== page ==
A small but resolute band of sequestration-busters showed up on the National Mall Sunday to honor the fallen of World War I despite the official cancellation of the annual event leading up to Memorial Day due to the Congressional budget cuts.
“It’s a sign that we remember,” said Melinda Tomaino, president of the American Legion auxiliary at the Kenneth H. Nash Post 8 on Capitol Hill in Washington, D.C.
She was joined by Barbara Rich and Alicia Fansmith, also members of Post 8, in placing two wreaths at the District of Columbia’s World War I Memorial, dedicated in 1931 by President Herbert Hoover, that mostly goes unnoticed a short walk from the imposing World War II Memorial.
“Remembrance of our veterans who sacrificed all should not be sequestered,” Rich said.
The three women held a brief moment of silence to honor those who served in what the inscription on the D.C. Memorial said was “The Great War For Civilization.” Earlier, Rebekah Wilson, an Army Iraq veteran, had placed small U.S. flags along walkways leading to the Memorial just off Independence Ave.
And that was it in the way of ceremony for what had been an annual gathering going back to 1976 to kick off Memorial Day events.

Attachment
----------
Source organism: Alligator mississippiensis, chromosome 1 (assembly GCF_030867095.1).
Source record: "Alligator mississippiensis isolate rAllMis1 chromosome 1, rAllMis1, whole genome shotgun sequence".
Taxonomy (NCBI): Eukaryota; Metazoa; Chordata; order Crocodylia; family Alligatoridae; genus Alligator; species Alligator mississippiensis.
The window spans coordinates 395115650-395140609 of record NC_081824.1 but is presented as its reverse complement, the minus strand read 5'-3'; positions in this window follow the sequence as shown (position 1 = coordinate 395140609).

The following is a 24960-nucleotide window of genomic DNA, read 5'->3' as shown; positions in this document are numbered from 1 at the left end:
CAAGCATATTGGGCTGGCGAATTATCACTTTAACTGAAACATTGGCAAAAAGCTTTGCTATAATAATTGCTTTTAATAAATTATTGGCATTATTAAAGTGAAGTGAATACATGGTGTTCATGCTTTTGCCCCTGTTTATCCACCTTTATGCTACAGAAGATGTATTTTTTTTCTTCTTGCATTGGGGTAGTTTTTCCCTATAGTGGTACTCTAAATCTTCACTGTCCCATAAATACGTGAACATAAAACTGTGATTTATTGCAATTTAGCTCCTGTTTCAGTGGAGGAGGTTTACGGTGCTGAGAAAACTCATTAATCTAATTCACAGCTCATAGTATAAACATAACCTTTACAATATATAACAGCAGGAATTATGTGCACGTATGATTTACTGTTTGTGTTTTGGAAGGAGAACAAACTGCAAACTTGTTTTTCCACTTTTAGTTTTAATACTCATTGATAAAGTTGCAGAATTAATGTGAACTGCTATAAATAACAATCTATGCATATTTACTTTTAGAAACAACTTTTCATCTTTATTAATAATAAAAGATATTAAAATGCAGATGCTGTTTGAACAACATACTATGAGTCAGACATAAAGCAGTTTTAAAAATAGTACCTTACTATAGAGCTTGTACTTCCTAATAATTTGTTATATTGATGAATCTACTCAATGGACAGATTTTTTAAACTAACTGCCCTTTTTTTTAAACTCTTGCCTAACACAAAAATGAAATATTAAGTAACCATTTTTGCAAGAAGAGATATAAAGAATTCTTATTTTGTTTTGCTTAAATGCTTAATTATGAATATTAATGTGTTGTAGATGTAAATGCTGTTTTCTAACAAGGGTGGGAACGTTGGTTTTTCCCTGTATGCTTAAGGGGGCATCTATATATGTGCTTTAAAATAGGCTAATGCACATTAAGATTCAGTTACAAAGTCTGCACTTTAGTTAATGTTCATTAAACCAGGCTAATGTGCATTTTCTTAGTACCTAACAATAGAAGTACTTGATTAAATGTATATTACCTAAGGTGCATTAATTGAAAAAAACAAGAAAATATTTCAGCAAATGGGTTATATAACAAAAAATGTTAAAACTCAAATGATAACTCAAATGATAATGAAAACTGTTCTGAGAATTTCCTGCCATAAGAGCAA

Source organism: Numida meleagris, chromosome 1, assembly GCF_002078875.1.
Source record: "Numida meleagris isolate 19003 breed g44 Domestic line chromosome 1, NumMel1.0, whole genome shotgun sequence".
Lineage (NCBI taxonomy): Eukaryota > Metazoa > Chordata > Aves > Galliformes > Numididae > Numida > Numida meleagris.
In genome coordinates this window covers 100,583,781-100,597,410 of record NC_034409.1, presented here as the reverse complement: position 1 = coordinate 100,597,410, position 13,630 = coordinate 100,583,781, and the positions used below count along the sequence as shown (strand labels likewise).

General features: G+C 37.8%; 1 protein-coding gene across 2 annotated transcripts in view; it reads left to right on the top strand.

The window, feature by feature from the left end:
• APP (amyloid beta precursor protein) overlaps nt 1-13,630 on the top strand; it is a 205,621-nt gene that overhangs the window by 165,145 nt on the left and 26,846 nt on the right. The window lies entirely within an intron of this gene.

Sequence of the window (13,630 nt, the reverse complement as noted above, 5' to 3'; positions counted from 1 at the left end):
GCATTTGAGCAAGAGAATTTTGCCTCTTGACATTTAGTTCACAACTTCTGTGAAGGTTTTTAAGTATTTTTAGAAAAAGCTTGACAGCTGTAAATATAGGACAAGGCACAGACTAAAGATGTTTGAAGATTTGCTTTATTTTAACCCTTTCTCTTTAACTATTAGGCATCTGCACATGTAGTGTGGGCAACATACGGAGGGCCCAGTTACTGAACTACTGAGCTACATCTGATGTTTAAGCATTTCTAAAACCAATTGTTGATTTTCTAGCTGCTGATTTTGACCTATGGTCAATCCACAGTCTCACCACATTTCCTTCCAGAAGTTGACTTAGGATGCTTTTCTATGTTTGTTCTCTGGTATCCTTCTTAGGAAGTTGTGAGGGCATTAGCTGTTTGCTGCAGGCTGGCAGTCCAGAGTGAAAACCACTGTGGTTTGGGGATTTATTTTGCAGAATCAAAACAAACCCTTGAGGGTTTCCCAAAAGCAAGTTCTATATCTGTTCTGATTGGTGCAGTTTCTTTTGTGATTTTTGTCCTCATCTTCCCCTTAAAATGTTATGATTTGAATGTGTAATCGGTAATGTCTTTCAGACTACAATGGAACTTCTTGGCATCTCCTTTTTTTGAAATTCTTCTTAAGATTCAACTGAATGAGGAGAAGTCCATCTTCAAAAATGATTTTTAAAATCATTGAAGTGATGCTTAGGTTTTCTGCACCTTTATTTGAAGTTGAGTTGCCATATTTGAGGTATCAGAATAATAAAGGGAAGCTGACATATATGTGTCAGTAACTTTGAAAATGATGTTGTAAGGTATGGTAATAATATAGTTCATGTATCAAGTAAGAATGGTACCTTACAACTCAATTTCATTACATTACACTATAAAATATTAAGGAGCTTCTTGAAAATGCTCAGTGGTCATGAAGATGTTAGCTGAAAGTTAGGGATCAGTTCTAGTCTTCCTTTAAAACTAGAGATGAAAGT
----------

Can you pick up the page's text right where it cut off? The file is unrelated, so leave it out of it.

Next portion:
There were no speakers, no representatives from D.C. officialdom. There was no playing of “Taps,” no folding chairs for whoever might have attended in remembrance of the 499 District residents who fell in the Great War alongside 116,000 other “doughboys.”
The National Park Service withdrew its support for the District event, which usually came to about $1,000, because of the five percent cuts in the NPS’ budget of about $2.75 billion that were forced by the impasse between Congress and the Obama administration on deficit reduction, said Mike Litterst, an NPS spokesman.
Sequestration could result in more than $1 trillion in federal spending cuts over the next 10 years to include more than $500 billion for the Defense Department. Those cuts have been felt in the national preparations for Memorial Day.
Several other NPS sites were being closed for Memorial Day, Litterst said. The military was also scaling back its participation in events to honor the more than 1,322,000 who have been killed in the nation’s wars since the Revolution.
Other NPS sites that will be closed for Memorial Day included the Brown v. Board of Education National Historic Site in Washiongton, D.C.; the Harry S Truman National Historic Site in Missiouri; the James A. Garfield National Historic Site in Ohio and the Voyageurs National Park in Minnesota.
At the Homestead National Monument of America in Nebraska, hours for the annual Fiddle Festival were being cut back, along with the shuttle bus transportation.
The military was also working under severe funding constraints in its ability to support Memorial Day ceremonies and a range of community events nationwide. The support in the form of troops, color guards, bands, drill teams and fly-bys was previously considered routine.